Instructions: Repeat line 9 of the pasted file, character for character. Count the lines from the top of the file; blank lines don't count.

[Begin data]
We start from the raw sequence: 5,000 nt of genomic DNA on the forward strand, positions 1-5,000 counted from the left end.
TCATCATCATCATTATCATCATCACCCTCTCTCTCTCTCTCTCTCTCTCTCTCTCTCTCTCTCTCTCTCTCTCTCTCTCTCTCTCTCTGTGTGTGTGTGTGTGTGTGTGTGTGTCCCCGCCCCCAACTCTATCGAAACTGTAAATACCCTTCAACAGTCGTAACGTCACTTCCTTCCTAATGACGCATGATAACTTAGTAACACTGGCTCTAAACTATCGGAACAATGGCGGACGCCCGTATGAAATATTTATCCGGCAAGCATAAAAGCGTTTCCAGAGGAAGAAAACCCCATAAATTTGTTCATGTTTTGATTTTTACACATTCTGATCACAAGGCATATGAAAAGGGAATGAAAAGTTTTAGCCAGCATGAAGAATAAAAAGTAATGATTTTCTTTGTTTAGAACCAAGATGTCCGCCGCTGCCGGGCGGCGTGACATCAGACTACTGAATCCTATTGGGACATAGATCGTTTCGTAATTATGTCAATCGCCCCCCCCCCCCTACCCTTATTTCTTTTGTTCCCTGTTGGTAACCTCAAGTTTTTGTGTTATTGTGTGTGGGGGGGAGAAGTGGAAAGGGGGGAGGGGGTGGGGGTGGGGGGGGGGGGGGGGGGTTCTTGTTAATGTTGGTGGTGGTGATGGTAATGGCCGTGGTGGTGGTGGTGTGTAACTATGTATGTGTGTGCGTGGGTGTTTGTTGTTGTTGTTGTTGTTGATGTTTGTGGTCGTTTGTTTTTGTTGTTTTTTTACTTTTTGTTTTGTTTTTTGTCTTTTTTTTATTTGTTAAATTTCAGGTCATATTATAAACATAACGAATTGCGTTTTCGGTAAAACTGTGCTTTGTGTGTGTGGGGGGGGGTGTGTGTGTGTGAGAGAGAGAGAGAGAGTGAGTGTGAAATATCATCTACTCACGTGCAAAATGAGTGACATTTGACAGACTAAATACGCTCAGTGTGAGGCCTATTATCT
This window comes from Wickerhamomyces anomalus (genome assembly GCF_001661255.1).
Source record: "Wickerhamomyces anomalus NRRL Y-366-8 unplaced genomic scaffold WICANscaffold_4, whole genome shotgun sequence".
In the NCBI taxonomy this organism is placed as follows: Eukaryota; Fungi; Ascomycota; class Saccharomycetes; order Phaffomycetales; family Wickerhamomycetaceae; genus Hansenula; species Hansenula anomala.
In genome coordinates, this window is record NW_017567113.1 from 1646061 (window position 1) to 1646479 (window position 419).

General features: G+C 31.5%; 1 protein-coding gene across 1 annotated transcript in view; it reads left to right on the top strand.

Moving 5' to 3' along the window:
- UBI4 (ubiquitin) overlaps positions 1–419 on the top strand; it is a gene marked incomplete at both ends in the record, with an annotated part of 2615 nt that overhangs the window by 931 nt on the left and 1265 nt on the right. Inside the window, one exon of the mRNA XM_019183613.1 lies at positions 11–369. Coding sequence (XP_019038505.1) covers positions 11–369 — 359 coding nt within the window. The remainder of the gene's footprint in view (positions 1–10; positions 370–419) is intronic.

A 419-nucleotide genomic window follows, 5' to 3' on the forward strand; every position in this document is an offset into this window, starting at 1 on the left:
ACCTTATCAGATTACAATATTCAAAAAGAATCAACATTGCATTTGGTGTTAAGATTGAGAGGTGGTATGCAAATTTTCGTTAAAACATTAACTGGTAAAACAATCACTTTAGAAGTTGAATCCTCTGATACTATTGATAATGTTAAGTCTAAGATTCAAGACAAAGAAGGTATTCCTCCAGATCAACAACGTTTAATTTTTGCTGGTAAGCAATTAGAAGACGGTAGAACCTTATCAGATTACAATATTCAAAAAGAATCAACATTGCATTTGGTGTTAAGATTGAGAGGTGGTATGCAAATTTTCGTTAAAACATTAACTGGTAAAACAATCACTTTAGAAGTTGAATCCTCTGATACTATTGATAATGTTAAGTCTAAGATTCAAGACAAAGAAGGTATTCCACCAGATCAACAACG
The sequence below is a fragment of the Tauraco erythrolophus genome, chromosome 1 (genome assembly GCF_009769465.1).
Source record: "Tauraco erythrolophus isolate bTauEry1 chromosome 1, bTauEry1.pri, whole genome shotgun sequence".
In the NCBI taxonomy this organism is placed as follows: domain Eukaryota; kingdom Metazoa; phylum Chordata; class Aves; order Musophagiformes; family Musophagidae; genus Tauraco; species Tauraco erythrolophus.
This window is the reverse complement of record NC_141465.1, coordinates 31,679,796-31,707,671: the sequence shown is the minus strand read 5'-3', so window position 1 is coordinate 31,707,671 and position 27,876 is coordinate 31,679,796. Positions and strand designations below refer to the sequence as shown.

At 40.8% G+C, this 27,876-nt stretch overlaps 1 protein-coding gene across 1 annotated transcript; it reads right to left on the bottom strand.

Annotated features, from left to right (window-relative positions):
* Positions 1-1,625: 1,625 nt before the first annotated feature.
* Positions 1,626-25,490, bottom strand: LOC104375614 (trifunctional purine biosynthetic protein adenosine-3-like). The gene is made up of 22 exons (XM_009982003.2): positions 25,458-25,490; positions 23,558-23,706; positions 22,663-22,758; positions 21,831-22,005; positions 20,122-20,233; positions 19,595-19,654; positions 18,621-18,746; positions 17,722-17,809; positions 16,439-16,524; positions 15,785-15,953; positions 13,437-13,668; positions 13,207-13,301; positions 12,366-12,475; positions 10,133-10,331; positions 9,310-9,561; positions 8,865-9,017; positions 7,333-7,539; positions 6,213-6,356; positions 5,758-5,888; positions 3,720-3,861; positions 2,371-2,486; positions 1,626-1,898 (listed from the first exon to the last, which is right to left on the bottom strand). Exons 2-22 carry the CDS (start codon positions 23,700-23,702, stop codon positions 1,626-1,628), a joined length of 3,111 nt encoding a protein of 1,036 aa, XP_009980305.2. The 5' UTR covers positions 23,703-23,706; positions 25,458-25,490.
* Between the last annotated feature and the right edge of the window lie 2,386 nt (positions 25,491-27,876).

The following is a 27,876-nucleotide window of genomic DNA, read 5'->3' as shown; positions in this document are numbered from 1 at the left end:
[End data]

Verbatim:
- UBI4 (ubiquitin) overlaps positions 1–419 on the top strand; it is a gene marked incomplete at both ends in the record, with an annotated part of 2615 nt that overhangs the window by 931 nt on the left and 1265 nt on the right. Inside the window, one exon of the mRNA XM_019183613.1 lies at positions 11–369. Coding sequence (XP_019038505.1) covers positions 11–369 — 359 coding nt within the window. The remainder of the gene's footprint in view (positions 1–10; positions 370–419) is intronic.